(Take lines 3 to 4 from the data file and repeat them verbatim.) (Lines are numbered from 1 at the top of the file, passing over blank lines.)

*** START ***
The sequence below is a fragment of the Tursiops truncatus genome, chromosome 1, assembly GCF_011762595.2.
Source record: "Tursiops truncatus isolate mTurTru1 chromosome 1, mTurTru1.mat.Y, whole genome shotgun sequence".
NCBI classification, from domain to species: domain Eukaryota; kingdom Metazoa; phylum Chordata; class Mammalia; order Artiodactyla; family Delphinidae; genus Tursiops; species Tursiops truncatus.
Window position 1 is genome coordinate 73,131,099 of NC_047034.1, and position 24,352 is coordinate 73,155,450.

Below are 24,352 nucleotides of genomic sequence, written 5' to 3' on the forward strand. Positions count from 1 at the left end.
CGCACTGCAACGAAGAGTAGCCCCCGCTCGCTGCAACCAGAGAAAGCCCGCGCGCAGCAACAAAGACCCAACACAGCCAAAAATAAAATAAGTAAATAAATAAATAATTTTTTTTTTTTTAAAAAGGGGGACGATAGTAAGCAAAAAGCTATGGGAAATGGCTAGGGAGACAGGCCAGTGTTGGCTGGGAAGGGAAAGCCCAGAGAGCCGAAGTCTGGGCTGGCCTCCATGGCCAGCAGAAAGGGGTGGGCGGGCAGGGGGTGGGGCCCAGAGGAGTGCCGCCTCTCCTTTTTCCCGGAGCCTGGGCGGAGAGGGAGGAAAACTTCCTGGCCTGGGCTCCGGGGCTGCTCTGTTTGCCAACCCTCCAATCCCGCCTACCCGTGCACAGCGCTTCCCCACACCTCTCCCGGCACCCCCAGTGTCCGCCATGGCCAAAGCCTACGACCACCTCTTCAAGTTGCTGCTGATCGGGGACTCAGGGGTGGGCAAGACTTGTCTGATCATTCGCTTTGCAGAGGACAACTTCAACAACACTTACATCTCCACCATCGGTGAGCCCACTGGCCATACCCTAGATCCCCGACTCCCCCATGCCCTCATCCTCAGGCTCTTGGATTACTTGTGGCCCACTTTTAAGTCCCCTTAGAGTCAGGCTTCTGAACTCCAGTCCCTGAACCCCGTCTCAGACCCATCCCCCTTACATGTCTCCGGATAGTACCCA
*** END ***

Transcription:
NCBI classification, from domain to species: domain Eukaryota; kingdom Metazoa; phylum Chordata; class Mammalia; order Artiodactyla; family Delphinidae; genus Tursiops; species Tursiops truncatus.
Window position 1 is genome coordinate 73,131,099 of NC_047034.1, and position 24,352 is coordinate 73,155,450.